A major shareholder in a casino resort project in Queensland has alleged links to organized crime. [Image: Shutterstock.com]
raise some questions
One of the largest shareholders in Star Entertainment’s Queensland Wharf Brisbane casino resort in Queensland may have links to organized crime. investigation by News letters It revealed that Chow Tai Fook, which was approved by the Queensland government in 2015 to be a partner in the A$3.8 billion (US$2.6 billion) new casino venture Star Entertainment, likely had such suspicious ties.
Neither Chow Tai Fook nor the Cheng family has been accused of any kind of criminal activity
The integrity consultant who evaluated potential partners in the casino venture claims that he was unaware of the company’s potential links to the crime at the time of judging its suitability. ABC Neither Chow Tai Fook nor the Cheng family has been accused of any kind of criminal activity, but the media company believes questions need to be answered regarding Chow Tai Fook’s role at Queen’s Wharf Brisbane Casino Resort.
Consider the allegations
Chow Tai Fook is also the owner of half of the apartment towers surrounding the casino and receives a commission for all VIP gamblers he directs to the venue. The Queen’s Wharf is set to open next year.
Any new information that comes to light will be investigated
Applicable laws prevent companies from having bad reputation partners. The current Queensland Attorney General Shannon Fenteman, the county’s chief casino regulator, described the allegations from ABC Investigations as “extremely disturbing”. She added that any new information that came to light would be investigated.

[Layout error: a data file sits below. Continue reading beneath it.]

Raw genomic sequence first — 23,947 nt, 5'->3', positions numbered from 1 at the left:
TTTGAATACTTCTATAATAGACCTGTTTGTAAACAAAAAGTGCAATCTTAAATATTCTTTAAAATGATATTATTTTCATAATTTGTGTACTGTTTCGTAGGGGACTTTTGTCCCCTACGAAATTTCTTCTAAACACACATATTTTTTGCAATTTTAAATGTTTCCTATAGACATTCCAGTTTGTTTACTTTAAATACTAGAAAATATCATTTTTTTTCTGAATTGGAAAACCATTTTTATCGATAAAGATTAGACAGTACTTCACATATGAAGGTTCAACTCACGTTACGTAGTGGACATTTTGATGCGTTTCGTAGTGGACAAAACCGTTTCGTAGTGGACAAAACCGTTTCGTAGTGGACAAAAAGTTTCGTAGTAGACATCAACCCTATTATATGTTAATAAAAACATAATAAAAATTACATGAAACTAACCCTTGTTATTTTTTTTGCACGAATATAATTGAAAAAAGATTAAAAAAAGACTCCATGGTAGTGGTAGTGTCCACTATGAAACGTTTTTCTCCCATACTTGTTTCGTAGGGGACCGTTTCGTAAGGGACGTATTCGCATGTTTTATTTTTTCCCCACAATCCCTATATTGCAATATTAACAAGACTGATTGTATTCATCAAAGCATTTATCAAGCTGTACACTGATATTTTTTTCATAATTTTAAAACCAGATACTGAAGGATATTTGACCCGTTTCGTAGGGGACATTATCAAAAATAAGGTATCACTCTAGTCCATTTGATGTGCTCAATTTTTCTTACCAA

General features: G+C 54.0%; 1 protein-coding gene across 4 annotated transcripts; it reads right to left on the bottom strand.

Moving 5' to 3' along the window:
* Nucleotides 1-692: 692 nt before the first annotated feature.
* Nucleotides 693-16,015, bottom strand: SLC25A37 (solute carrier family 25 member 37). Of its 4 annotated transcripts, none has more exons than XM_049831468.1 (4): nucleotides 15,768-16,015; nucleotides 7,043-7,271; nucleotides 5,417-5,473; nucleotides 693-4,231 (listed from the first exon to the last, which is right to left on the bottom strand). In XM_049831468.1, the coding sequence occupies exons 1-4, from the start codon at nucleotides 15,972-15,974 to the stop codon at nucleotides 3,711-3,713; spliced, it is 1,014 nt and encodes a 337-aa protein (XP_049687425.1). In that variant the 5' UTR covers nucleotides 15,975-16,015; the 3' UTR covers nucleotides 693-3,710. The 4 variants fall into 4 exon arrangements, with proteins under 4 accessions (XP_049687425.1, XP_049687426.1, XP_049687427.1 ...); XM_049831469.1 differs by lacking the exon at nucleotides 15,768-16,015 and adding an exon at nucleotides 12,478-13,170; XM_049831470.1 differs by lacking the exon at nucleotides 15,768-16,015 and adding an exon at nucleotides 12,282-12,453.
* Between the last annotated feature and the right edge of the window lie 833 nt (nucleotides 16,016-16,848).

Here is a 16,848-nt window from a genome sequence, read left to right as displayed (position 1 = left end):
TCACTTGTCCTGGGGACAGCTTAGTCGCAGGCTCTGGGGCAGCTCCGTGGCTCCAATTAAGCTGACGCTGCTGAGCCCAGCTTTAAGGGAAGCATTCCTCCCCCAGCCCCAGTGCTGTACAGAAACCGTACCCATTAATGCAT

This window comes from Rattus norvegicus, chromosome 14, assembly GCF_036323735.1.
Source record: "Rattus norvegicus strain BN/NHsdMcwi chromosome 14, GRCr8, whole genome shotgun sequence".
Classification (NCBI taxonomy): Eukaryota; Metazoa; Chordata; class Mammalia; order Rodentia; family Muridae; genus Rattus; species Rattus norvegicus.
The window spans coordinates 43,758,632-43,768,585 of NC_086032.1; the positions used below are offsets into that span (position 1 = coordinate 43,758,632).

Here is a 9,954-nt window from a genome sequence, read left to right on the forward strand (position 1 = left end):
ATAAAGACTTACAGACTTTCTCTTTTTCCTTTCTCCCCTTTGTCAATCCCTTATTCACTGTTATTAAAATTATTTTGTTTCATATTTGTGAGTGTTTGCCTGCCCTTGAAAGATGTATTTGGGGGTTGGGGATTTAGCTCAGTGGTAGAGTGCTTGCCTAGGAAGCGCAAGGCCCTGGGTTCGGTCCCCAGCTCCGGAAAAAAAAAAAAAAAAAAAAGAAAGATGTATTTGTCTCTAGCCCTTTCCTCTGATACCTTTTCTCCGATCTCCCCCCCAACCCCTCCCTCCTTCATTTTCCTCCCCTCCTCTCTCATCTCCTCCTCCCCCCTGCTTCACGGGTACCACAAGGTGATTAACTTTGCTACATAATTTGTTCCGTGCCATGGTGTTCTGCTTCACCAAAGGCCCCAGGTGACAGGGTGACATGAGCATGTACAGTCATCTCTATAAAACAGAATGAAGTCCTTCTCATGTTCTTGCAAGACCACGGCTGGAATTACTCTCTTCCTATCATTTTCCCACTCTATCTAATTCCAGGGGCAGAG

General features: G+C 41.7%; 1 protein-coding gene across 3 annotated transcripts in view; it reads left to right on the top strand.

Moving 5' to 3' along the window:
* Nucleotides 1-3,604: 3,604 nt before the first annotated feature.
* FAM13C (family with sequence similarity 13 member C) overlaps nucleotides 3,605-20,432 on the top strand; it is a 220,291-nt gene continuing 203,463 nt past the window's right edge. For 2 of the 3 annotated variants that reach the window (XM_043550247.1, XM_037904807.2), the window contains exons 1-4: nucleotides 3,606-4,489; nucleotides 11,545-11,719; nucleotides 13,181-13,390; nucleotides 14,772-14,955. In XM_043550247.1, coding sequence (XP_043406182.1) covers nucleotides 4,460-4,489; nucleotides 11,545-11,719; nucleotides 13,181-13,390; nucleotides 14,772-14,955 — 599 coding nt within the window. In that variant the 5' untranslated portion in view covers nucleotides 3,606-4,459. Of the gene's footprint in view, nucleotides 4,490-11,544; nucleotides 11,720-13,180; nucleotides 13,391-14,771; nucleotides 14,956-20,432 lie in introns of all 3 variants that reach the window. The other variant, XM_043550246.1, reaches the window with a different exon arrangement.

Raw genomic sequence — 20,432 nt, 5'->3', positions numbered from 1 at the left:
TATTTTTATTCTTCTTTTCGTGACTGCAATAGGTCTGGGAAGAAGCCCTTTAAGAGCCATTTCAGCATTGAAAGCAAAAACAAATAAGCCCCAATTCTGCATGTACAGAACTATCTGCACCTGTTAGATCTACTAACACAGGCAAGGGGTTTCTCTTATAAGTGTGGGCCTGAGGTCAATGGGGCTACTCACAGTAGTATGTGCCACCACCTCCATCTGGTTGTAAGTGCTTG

ABC Investigations It revealed in its report that Chow Tai Fook and some of its associated companies have links to organized crime in China that date back decades. Some of these links include Macau gangster Wan Kok Kwe and former King Major Alvin Chau.
Concerns about potential criminal links
Revelation from ABC It came to light before an investigation began Tuesday in Queensland to look into allegations that Star Entertainment had ignored criminal infiltration and money laundering in the province.
Chow Tai Fook is controlled by the Hong Kong-based Cheng family. The family originally earned their fortune through real estate developments and jewelry stores before partnering with Macau casino magnate Stanley Ho in the 1980s. They were the main drivers in turning Macau into the world’s largest gambling hub.
Casino operators in Macau used to regularly deal with organized crime groups to collect debts from large players playing with debt. This often paved the way for other types of crime, including drug trafficking, violence, and loan combinations. Authorities around the world have conducted their own investigations into the Qing family’s operations in Macau.